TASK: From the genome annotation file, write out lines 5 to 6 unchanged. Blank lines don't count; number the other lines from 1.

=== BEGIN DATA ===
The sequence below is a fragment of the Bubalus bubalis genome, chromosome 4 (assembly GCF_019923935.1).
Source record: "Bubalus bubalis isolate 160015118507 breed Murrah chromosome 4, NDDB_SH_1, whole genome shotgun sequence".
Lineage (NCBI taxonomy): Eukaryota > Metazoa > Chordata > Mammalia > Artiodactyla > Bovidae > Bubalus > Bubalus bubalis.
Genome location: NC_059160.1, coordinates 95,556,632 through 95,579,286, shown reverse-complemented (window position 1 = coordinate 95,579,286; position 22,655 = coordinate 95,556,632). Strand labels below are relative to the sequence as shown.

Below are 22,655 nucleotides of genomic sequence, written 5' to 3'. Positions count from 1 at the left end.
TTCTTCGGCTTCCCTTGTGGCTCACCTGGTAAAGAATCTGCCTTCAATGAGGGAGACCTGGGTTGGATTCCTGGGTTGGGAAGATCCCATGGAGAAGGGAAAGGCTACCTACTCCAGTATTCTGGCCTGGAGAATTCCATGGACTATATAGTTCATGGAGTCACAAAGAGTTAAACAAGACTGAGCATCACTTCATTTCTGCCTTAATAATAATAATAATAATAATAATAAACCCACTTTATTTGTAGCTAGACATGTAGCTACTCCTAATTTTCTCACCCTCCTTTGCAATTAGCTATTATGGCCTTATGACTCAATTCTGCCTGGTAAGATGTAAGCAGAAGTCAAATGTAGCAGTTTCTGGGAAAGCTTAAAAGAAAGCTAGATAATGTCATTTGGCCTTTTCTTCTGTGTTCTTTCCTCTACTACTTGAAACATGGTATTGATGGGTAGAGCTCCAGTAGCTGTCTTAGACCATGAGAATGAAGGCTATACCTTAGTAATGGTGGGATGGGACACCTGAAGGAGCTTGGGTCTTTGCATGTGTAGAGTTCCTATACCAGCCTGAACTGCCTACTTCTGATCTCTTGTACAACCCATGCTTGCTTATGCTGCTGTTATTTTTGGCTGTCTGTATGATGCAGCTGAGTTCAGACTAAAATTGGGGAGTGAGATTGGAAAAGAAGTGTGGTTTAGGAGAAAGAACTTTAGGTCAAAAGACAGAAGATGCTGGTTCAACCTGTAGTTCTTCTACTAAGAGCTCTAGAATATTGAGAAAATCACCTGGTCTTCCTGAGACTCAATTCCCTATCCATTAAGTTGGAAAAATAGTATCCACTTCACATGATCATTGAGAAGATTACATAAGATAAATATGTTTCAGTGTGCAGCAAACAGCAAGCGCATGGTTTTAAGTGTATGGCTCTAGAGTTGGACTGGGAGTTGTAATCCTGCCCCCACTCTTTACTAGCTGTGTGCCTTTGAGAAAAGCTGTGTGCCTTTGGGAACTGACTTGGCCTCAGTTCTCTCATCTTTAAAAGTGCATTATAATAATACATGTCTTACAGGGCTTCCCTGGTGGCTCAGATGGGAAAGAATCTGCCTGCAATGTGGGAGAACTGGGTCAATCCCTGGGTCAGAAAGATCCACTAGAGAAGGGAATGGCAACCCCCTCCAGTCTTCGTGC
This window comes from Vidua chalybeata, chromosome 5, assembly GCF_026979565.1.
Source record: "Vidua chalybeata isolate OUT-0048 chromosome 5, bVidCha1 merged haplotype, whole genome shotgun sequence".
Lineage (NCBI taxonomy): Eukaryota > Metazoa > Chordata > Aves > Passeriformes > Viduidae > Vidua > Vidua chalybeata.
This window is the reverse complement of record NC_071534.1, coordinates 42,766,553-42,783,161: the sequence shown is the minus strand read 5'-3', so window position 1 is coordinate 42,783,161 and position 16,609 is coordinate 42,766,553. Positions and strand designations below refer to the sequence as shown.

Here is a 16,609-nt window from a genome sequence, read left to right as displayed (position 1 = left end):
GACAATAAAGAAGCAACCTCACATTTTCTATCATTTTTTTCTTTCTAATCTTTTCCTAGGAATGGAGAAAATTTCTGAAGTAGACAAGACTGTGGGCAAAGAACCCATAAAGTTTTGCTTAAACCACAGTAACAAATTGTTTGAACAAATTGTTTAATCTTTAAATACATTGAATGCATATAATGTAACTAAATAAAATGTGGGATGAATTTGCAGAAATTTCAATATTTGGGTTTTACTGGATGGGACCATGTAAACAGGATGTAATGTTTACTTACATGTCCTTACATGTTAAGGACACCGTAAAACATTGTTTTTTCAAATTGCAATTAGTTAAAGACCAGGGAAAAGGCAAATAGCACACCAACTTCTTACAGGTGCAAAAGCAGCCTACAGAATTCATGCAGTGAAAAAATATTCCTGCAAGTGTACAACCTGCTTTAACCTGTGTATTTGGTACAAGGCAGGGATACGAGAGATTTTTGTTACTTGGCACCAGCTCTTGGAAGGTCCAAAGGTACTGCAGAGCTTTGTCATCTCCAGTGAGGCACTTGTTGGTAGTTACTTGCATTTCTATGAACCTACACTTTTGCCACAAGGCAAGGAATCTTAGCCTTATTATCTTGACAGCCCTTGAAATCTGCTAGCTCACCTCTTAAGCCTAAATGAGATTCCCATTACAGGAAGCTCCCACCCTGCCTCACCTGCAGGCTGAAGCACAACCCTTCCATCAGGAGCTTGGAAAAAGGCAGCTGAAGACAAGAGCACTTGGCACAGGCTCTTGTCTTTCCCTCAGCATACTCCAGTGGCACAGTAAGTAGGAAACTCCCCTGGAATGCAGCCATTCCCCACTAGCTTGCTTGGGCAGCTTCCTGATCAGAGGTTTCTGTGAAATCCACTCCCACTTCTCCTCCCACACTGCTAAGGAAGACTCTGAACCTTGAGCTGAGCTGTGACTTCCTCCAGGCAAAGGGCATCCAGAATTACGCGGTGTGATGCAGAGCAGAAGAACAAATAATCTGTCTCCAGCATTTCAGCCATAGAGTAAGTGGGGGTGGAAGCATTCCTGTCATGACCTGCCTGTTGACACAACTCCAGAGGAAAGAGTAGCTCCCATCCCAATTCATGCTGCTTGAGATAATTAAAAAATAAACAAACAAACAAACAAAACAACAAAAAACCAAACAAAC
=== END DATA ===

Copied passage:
Below are 22,655 nucleotides of genomic sequence, written 5' to 3'. Positions count from 1 at the left end.
TTCTTCGGCTTCCCTTGTGGCTCACCTGGTAAAGAATCTGCCTTCAATGAGGGAGACCTGGGTTGGATTCCTGGGTTGGGAAGATCCCATGGAGAAGGGAAAGGCTACCTACTCCAGTATTCTGGCCTGGAGAATTCCATGGACTATATAGTTCATGGAGTCACAAAGAGTTAAACAAGACTGAGCATCACTTCATTTCTGCCTTAATAATAATAATAATAATAATAATAAACCCACTTTATTTGTAGCTAGACATGTAGCTACTCCTAATTTTCTCACCCTCCTTTGCAATTAGCTATTATGGCCTTATGACTCAATTCTGCCTGGTAAGATGTAAGCAGAAGTCAAATGTAGCAGTTTCTGGGAAAGCTTAAAAGAAAGCTAGATAATGTCATTTGGCCTTTTCTTCTGTGTTCTTTCCTCTACTACTTGAAACATGGTATTGATGGGTAGAGCTCCAGTAGCTGTCTTAGACCATGAGAATGAAGGCTATACCTTAGTAATGGTGGGATGGGACACCTGAAGGAGCTTGGGTCTTTGCATGTGTAGAGTTCCTATACCAGCCTGAACTGCCTACTTCTGATCTCTTGTACAACCCATGCTTGCTTATGCTGCTGTTATTTTTGGCTGTCTGTATGATGCAGCTGAGTTCAGACTAAAATTGGGGAGTGAGATTGGAAAAGAAGTGTGGTTTAGGAGAAAGAACTTTAGGTCAAAAGACAGAAGATGCTGGTTCAACCTGTAGTTCTTCTACTAAGAGCTCTAGAATATTGAGAAAATCACCTGGTCTTCCTGAGACTCAATTCCCTATCCATTAAGTTGGAAAAATAGTATCCACTTCACATGATCATTGAGAAGATTACATAAGATAAATATGTTTCAGTGTGCAGCAAACAGCAAGCGCATGGTTTTAAGTGTATGGCTCTAGAGTTGGACTGGGAGTTGTAATCCTGCCCCCACTCTTTACTAGCTGTGTGCCTTTGAGAAAAGCTGTGTGCCTTTGGGAACTGACTTGGCCTCAGTTCTCTCATCTTTAAAAGTGCATTATAATAATACATGTCTTACAGGGCTTCCCTGGTGGCTCAGATGGGAAAGAATCTGCCTGCAATGTGGGAGAACTGGGTCAATCCCTGGGTCAGAAAGATCCACTAGAGAAGGGAATGGCAACCCCCTCCAGTCTTCGTGC